Applications of the views of Epicurus abound in the selections included here, but one work deserves special attention:  Hermotimus, Or, The Rival Philosophies.  In this work, the longest of Lucian’s dialogs, Lucian (under the name of “Lycinus” engages a friend “Hermotimus” who belongs to the Stoic school in an exchange that is superficially about the difficulty of knowing which, if any, of the philosophic schools is correct.  As we look for Lucian’s ultimate position on these issues, we should first start with a number of observations:

Although Hermotimus is identified as a Stoic, the positions of the Stoic school that are relevant to this discussion are essentially the same as those of the Platonists (the Academy) in regard to there existing a “higher truth” that is above the senses and the reality of this world.  To a significant but somewhat lesser degree this position was also shared by the Aristotelians (the Peripatetics), and the lesser schools.  All but the Epicureans essentially shared the theory that “Virtue” should be sought and could be found through a kind of reasoning “superior” to the senses and the evidence of Nature.  In contrast, Epicurus held that nothing exists except reality (“matter and void”) and that the search for some higher truth above Nature was bound to be fruitless because no such dimension exists.

The non-Epicurean philosophers held that happiness, wealth, glory, and pleasures have nothing to do with the virtuous life, and that in fact (to varying degrees) each of these is a hindrance, obstacle, or even an evil in the effort to lead a virtuous life.  Of course Epicurus held otherwise, identifying pleasure as a guide given by Nature for proper living, and evaluating wealth and even glory as not intrinsically improper.  Epicurus developed his famous classification of desires into the natural and necessary, natural but not necessary, and neither natural nor necessary  as a means of evaluating when a desire was appropriate to pursue, and when a desire may properly be pursued, according to the guidelines established by Nature.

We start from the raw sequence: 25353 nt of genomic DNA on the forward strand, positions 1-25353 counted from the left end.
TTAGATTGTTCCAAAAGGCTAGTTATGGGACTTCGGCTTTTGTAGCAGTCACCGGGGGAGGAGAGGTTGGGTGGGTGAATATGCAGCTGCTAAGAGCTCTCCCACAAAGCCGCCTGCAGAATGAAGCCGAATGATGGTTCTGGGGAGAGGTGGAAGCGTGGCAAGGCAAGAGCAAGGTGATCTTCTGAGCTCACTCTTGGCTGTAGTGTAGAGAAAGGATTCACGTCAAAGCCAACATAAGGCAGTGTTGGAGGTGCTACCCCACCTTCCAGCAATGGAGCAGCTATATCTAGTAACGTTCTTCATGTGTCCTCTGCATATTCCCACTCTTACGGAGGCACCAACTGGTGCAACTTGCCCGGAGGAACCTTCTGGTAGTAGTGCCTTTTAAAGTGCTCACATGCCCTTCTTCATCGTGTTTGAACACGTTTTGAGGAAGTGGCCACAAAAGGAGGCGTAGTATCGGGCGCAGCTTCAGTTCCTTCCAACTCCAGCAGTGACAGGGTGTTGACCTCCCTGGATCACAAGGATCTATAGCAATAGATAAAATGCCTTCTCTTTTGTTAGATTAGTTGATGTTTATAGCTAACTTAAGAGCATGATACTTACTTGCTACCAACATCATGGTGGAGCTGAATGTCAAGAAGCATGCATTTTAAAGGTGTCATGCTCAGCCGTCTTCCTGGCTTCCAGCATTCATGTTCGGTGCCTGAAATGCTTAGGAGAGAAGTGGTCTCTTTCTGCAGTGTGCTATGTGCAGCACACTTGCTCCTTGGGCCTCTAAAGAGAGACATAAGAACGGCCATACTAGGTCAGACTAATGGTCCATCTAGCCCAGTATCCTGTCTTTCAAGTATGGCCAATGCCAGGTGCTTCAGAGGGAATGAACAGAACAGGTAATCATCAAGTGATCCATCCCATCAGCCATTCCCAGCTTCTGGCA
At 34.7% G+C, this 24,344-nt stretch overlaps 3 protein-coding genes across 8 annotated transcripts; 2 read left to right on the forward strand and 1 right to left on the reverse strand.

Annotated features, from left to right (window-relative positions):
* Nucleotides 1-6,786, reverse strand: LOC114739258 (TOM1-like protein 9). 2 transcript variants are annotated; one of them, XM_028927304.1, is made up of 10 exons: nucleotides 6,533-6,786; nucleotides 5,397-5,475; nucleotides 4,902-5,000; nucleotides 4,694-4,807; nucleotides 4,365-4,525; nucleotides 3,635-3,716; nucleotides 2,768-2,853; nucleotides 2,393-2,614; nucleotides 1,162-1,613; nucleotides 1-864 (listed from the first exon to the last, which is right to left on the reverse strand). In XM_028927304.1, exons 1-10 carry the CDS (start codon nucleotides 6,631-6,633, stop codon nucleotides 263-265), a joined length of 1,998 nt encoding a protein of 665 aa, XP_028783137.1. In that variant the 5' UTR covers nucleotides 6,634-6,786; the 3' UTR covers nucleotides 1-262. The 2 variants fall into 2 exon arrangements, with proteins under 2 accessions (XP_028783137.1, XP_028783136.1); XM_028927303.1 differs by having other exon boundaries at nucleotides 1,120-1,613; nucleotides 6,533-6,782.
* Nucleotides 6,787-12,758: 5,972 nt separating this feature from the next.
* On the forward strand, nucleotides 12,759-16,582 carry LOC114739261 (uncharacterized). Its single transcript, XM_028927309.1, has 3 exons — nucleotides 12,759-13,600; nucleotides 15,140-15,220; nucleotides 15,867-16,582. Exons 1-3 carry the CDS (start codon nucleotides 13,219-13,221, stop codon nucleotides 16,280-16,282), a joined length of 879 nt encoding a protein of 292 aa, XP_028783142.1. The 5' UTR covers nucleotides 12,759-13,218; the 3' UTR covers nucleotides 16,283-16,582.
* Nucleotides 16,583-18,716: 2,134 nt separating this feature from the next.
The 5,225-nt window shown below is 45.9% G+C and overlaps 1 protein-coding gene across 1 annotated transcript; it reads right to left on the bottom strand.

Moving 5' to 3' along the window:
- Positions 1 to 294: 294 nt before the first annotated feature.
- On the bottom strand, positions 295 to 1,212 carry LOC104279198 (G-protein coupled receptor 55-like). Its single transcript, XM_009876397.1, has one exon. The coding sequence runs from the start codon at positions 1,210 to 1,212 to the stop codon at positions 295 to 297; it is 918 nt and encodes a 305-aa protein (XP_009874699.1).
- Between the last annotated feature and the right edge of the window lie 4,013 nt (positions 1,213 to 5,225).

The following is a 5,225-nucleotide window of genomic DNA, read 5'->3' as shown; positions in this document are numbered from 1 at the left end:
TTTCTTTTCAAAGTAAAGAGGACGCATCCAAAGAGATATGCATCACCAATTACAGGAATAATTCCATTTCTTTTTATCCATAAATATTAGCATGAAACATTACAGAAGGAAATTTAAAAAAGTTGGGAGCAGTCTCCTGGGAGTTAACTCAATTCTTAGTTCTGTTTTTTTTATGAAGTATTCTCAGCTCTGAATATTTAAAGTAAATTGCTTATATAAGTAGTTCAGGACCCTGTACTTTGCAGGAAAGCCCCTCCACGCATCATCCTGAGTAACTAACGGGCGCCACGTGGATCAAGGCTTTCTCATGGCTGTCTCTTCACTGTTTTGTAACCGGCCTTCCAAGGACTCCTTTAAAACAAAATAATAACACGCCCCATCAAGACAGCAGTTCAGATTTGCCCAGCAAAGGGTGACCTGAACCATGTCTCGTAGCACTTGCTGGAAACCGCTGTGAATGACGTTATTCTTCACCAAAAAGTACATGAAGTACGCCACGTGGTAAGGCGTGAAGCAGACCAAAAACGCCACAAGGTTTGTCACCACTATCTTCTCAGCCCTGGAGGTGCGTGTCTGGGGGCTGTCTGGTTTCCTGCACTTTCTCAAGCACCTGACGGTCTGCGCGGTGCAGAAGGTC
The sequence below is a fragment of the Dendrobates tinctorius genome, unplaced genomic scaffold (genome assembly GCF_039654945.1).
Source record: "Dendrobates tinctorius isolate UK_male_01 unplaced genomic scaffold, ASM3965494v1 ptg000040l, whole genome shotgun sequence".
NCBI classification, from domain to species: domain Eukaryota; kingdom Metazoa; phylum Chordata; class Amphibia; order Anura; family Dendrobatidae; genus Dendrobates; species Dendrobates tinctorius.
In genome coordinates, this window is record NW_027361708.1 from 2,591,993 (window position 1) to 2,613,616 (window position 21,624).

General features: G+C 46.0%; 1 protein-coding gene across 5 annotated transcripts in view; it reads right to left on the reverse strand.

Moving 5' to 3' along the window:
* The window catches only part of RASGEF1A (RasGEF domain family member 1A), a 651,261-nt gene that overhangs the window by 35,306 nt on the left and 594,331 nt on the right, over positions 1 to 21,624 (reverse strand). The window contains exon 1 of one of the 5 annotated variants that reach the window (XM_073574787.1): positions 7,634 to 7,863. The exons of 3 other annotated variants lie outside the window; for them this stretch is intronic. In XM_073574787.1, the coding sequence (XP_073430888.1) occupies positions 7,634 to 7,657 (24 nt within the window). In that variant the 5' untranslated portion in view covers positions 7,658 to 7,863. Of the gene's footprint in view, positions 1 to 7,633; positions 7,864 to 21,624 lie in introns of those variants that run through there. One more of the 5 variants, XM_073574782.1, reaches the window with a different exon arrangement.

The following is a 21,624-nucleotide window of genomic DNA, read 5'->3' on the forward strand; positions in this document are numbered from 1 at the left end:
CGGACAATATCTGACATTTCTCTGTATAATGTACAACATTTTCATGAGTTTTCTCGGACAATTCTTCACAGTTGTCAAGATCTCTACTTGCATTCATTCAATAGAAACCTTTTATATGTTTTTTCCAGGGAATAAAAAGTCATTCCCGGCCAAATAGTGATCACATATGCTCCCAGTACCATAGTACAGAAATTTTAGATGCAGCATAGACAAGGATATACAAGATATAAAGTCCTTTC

A significant part of the dialog is devoted to a series of specific difficulties that must be confronted by any new student who wishes to choose which of the competing philosophies to follow.  In a series of insightful exchanges, Lycinus shows Hermotimus that it is impossible to be “certain” that one or the other path is correct until the student has devoted great effort and time to studying each of the alternative paths.   It is in this section that Lucian employs the “lion analogy” – pointing out that if the only part of the body that one saw was the foot, it would be impossible to know that the foot belonged to a lion unless one had previously seen a complete lion.

Lucian demolishes the Stoic’s pretense to know that his school was “the correct one,” and in so doing appears to set the stage for concluding that no knowledge of “the truth” is possible.  Here, however, if one knows the position of Epicurus, we see the dialog turn even more clearly into a brilliant exposition of Epicureanism.  Doctrines twenty-two through twenty-six of Epicurus’ principle maxims set forth Epicurus’ view that while there are definite Natural limits to a man’s knowledge, such as are inevitable in an infinite universe that has and will exist for an eternity of time, it is ridiculous to take the position that “no” knowledge is possible.  An even clearer statement of this proposition was contained in Book IV of Lucretius’ De Rerum Natura, and the point that true knowledge is grounded in the evidence of the senses is so important that Lucretius is worth quoting here at length: